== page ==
The president said "you can’t resist a police officer" and added that he had heard an explanation from officer Garrett Rolfe's lawyer that he had heard a sound like a gunshot and saw a flash in front of him.
During an interview on Fox News, Mr Trump said: "I don’t know that I would have necessarily believed that, but I will tell you, that’s a very interesting thing and maybe that's so."
"They are going to have to find out.
"It's up to justice right now.
"It's going to be up to justice," the president said.
"I hope he gets a fair shake because police have not been treated fairly in our country.
"They have not been treated fairly."
"I got him!" Fulton County district attorney Paul Howard quoted Rolfe as saying.
Rolfe shot Mr Brooks after the 27-year-old black man grabbed a Taser and ran, firing it from too far away to reach him - the prosecutor said.
The prosecutor added that the Taser had already been fired twice, so it was empty and no longer a threat.
On Wednesday, Mr Howard announced a murder charge against Rolfe and an aggravated assault charge against a second officer, Devin Brosnan.
The district attorney said Brosnan stood on Mr Brooks' shoulder as he struggled for his life.
Protests erupted across Atlanta in the wake of the shooting of Rayshard Brooks.
Rolfe's lawyers said he feared for his and others' safety and was justified in shooting Mr Brooks.
He opened fire after hearing a sound "like a gunshot and saw a flash in front of him" apparently from the Taser, they claim.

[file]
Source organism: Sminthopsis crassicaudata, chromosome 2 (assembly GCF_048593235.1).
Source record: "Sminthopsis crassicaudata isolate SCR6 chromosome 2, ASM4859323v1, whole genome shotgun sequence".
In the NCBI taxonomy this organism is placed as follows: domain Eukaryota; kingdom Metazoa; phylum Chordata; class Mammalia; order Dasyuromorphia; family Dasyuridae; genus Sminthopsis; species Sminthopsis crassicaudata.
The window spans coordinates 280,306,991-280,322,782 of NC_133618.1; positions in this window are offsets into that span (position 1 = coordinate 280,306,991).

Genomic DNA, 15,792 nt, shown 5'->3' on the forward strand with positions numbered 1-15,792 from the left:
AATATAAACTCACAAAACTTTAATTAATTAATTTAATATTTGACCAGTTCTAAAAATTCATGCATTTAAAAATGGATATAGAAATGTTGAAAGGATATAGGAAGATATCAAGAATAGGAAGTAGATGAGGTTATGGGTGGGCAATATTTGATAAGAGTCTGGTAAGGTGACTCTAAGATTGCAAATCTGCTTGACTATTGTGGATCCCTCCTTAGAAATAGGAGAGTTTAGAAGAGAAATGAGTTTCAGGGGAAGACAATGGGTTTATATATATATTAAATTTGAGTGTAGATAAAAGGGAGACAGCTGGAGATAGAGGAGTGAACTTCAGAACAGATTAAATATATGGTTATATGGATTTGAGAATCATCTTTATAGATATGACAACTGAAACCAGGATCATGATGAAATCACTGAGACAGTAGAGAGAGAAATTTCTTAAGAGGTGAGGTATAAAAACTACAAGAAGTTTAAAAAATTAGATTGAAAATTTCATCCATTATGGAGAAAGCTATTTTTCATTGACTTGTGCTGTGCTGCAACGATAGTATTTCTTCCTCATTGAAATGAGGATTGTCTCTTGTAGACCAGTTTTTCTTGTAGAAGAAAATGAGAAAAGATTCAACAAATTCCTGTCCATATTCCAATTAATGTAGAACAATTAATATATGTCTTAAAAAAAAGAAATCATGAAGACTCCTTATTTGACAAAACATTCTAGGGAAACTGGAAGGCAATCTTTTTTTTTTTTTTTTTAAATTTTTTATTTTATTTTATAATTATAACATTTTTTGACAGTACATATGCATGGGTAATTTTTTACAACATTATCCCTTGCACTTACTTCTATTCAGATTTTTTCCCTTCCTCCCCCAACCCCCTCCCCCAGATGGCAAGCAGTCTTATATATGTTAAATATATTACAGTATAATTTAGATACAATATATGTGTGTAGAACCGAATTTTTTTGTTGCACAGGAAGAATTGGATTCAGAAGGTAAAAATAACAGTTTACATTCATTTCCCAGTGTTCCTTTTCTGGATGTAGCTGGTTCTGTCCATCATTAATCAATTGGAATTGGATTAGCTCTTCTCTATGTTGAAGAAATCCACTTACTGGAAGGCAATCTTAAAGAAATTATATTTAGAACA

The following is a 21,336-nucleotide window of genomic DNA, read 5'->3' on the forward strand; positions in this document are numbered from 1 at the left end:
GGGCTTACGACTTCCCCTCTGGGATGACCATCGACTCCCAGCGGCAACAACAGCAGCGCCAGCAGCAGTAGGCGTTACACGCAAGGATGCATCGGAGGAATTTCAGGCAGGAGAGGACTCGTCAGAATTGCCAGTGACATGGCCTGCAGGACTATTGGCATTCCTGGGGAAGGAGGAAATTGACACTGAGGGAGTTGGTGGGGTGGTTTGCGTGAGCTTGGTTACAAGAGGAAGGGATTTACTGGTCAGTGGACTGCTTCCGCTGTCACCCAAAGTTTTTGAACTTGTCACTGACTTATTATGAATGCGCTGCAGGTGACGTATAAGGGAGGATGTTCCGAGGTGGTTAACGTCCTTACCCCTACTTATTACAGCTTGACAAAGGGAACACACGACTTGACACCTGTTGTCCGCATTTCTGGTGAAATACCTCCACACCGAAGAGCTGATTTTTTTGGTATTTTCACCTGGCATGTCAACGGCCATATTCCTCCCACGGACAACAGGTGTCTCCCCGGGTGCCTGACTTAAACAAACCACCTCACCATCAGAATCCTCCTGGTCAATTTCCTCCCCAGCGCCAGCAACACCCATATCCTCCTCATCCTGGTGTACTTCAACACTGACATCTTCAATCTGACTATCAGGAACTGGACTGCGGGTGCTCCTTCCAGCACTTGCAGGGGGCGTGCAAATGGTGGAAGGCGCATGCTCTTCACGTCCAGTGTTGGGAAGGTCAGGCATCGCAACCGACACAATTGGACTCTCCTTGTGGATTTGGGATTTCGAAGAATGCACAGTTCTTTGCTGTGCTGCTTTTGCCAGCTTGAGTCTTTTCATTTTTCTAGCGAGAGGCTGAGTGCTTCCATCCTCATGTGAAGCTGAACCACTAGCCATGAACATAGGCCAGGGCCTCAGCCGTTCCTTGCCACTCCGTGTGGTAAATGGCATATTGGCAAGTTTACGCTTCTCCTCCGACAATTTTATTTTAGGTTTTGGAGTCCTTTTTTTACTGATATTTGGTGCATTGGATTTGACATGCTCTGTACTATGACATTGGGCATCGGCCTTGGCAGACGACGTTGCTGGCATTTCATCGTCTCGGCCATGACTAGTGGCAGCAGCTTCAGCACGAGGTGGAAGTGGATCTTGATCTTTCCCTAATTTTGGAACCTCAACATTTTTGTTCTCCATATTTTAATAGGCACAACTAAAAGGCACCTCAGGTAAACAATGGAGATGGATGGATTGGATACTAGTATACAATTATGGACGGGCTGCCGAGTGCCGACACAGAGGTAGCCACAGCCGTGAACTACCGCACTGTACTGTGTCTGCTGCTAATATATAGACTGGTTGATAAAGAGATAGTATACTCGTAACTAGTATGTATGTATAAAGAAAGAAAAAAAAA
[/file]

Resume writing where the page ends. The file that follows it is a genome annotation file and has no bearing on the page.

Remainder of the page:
"Mr Brooks violently attacked two officers and disarmed one of them.
"When Mr Brooks turned and pointed an object at Officer Rolfe, any officer would have reasonably believed that he intended to disarm, disable or seriously injure him," the lawyers said in a statement.
The prosecutor said Brooks "never presented himself as a threat" during a more than 40-minute interaction with officers before the shooting.
They found him asleep behind the wheel of his car in the restaurant's drive-thru, and a breath test showed he was intoxicated.
"Mr Brooks on the night of this incident was calm, he was cordial and really displayed a co-operative nature," Mr Howard said.
The charges reflect a potential "sea change" in tolerance for violence by police, said Caren Morrison, a Georgia State University law professor who used to be a federal prosecutor in New York.
"If they were to get a conviction, I feel like what they’re saying is that policing as we know it needs to change," she said.
"This I think five years ago wouldn’t have been charged."
The felony murder charge against Rolfe, 27, carries life in prison or the death penalty, if prosecutors decide to seek it.
He was also charged with 10 other offences punishable by decades behind bars.
A lawyer for Mr Brooks' widow cautioned that the charges were no reason to rejoice.
"We shouldn't have to celebrate as African Americans when we get a piece of justice like today.
"We shouldn't have to celebrate and parade when an officer is held accountable," said L Chris Stewart.
Mr Brooks' widow, Tomika Miller, said it was painful to hear the new details of what happened to her husband in his final minutes.
"I felt everything that he felt, just by hearing what he went through, and it hurt.
"It hurt really bad," she said.
The news came as Republicans on Capitol Hill unveiled a package of police reform measures and as states pushed forward with getting rid of Confederate monuments and other racially offensive symbols.
Three other officers have been charged with aiding and abetting. All four were fired and could get up to 40 years in prison.